Tuesday, February 25, 2014

Whey protein intake: 20g per serving may be enough. But is 40g wasteful? By Veeraj Vic Goyaram

Supplement Science Update

Whey protein intake: 
20g per serving may be enough. But is 40g wasteful?
By Veeraj Vic Goyaram
How much is ideal?
Often when downing a good whey protein shake you may wonder whether you are drinking enough or too much. Whey protein isn't cheap these days and it is essential to know the dose that gives you the most anabolic bang for your protein buck. Some (but not all) supplement sellers may tell you that more is better because this means more business to them. We can't blame them but we can open your eyes on certain topics. That's why today we bring you this update on protein supplement research that specifically looked at the effect of whey protein dose on muscle protein synthesis. 

Scientists from the Universities of Exeter, Birmingham, Stirling and Derby (Witard et al., 2014) teamed up and studied the effect of several doses of whey protein on the muscle protein synthesis response.

The subjects were healthy males with lifting experience and weighed on average 80kg with 15% bodyfat. They were given either 0, 10, 20 or 40g whey protein both at rest and after training. The results, summarised below, were quite interesting:

A. Protein synthesis increased with ingestion of 20g protein compared to 0g and 10g
Muscle protein synthesis (MPS) increased with increasing protein ingestion such that ingestion of 10 and 20g of protein led to greater MPS (50% and 30% respectively) than when no protein was consumed (0 g).

Figure 1: 20g whey protein gives better MPS than 10g and o g.
However, 40g whey protein did not increase MPS significantly
B. Taking 40g whey protein didn't further increase MPS than with ingestion of 20 g. You can see in Fig. 1 that MPS with 40g is not greater than 20g. This means that for twice the protein expense you are not getting anything in return. 

B. Taking 40g whey protein leads to greater amino acid oxidation  as shown by greater rates of amino acid oxidation and urea production (Fig 2A and 2B). 
Figure 2: A. 40g whey protein leads to greater amino acid breakdown (oxidation) and Urea production (Graph B) 
The "Muscle Full effect"
This study agrees with other studies which showed no greater rate of MPS with increasing protein ingestion. For example, studies by Symons et al., (2009) showed that a protein meal (equivalent to 113 g lean beef, 30 g protein, and 10 g EAAs) was equally effective as a 340 g serving of lean beef (90 g protein and 30 g EAAs) for the stimulation of MPS.

What explains the fact that MPS is not increased with 40g protein is the “muscle full effect” which is based on the notion that once a limit of amino acid delivery to muscle is achieved the cells will no longer use amino acids for MPS.

Some thoughts
  • 20g protein per serving gives you the best anabolic bang for your protein buck. This is the minimum you must aim for at each intake. 
  • Is consuming more than 20g wasteful? I don't think so. The stimulation of MPS is not the only thing that the body needs protein for. Your body needs the protein to make hormones, enzymes, antibodies and other protein-based molecules. I personally go for about 40-50g per intake x 4 meals per day. I don't think that my body ended up absorbing only 20g x 4 meals=80g protein for the day. I was making muscular gains.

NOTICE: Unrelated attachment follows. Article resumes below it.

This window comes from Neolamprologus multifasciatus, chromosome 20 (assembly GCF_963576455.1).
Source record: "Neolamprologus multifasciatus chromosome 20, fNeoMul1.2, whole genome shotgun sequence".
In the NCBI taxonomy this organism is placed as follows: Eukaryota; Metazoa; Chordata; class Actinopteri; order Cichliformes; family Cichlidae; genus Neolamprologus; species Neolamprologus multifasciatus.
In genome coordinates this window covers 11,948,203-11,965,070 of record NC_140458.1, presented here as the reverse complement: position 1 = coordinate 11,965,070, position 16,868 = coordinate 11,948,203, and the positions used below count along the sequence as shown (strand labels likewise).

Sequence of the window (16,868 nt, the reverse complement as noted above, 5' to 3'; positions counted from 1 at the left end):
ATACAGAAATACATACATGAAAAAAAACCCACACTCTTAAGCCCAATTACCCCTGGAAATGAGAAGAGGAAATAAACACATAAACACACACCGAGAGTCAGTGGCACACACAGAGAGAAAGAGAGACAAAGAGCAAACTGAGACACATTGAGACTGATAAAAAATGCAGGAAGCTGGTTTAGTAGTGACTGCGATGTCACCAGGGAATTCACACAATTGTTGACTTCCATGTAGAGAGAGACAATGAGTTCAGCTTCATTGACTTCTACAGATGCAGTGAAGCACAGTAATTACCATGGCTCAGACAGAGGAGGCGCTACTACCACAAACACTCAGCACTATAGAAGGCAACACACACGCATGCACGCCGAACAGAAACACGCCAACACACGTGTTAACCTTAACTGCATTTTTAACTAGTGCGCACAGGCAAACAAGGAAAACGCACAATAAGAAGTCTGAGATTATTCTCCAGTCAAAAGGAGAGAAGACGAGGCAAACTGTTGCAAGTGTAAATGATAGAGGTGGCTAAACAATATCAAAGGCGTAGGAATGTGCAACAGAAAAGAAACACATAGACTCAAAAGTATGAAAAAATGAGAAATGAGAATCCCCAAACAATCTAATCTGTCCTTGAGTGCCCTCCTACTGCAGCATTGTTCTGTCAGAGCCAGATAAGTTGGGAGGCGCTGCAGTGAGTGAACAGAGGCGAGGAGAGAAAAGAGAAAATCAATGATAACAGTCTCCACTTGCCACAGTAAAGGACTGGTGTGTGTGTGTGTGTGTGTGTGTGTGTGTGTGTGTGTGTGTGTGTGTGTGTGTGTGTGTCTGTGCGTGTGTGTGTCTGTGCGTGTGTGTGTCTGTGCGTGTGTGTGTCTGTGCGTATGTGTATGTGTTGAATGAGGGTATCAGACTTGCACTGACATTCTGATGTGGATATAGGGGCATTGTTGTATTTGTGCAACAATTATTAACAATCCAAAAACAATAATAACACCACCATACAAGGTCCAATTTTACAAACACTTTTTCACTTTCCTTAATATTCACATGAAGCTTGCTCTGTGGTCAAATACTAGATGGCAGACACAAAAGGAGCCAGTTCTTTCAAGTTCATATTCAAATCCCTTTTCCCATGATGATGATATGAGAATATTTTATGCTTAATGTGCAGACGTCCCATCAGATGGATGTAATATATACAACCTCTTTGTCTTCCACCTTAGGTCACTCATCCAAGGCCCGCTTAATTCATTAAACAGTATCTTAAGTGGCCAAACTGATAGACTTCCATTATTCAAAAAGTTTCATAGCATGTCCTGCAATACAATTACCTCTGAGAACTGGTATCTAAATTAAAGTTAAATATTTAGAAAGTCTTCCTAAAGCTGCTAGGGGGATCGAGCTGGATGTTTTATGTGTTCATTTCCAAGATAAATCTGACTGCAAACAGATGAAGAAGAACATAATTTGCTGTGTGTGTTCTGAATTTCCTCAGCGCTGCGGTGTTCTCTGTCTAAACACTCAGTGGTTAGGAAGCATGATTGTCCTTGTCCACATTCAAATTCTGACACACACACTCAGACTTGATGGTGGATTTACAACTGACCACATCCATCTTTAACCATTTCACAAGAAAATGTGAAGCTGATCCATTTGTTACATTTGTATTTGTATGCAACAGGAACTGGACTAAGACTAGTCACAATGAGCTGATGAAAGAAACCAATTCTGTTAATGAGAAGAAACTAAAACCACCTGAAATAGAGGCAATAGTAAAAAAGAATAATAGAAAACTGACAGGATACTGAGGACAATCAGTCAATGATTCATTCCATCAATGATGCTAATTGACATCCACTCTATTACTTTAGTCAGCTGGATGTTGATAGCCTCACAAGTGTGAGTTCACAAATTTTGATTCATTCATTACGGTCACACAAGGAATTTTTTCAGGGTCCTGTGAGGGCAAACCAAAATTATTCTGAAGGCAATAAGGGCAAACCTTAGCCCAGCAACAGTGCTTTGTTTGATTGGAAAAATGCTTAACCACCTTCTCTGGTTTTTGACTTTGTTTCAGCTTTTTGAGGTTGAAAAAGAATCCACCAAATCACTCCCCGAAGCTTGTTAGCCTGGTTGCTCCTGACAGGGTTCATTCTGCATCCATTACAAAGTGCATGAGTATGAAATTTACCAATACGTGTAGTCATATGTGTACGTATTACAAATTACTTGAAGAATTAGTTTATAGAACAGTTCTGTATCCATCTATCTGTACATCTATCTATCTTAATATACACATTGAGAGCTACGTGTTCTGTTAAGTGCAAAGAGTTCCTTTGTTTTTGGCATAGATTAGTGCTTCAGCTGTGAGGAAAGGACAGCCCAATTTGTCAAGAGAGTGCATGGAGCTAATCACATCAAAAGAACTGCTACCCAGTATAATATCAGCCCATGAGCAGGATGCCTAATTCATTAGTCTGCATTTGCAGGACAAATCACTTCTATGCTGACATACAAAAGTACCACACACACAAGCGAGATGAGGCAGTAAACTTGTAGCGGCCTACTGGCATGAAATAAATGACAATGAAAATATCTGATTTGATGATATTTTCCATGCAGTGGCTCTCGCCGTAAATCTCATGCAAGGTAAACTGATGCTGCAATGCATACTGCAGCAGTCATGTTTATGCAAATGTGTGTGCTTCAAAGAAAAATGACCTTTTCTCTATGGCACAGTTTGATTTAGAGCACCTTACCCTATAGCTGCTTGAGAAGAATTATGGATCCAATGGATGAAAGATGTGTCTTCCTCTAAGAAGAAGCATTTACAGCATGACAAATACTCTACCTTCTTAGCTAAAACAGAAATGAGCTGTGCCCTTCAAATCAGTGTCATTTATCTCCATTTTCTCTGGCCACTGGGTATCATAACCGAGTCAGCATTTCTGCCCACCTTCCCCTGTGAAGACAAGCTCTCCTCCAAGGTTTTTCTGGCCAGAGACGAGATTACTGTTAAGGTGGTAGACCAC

• I am often "guilty" of the practice of eating all of my day's meals in just two sittings, morning and evening (100g protein per intake). My body composition improved. I was seeing the same results as splitting the day's food intake into 2 meals vs. eating the same amount in 4 meals. A meta-analysis by Dr. Brad Schoenfeld (Schoenfeld et al., 2015) showed that lean body mass was retained quite well in dieters who ate less (1-2) meals as well as more (3-4) meals. 

  • Note that older individuals may need more than 20g of protein per serving because their body respond less well to protein, a phenomenon called "anabolic resistance". About 40g/ intake is recommended for them. 
Anything you didn't understand? Was the article too complicated? I am open to suggestions!
Email me on vicgoyaram@gmail.com
 or write in comments below!


Schoenfeld BJ et alEffects of meal frequency on weight loss and body composition: a meta-analysis Brad Jon Nutrition Reviews. 73(2):69–82, 2015

Symons TB, Sheffield-Moore M, Wolfe RR, Paddon-Jones D. A moderate serving of high-quality protein maximally stimulates skeletal muscle protein synthesis in young and elderly subjects. J Am Diet Assoc 2009;109:1582–6.

Witard OC, Jackman SR, Breen L, Smith K, Selby A and Tipton KD. Myofibrillar muscle protein synthesis rates subsequent to a meal in response to increasing doses of whey protein at rest and after resistance exercise. Am J Clin Nutr 99: 86-95, 2014.

My Bio: I am a Mauritian originally from Roche Bois, Port Louis and now based in Cape Town, South Africa where I am busy with my postgraduate studies in molecular biology of exercise. My research, supervised by Prof. Edward Ojuka and Dr. Tertius Kohn, looks at the influence of nutrition and exercise in gene expression in muscle, research which is relevant and applicable to exercising individuals, sports persons and diabetic individuals. The knowledge that I share with you stems from my 18 years of experience in bodybuilding and 8 years (and counting) of university education in the field. I have also published work in the American Journal of Physiology: Endocrinology and Metabolism (2012, 2014), International Journal of Sport Nutrition and Exercise Metabolism (2013) and co-authored two book chapters on exercise and diabetes. I also presented my research work at the 2012 International Sports and Exercise Nutrition Conference (UK). I am grateful to each and everyone at the UCT Research Unit for Exercise Science and Sports Medicine. "Knowledge without sharing is worth nothing"
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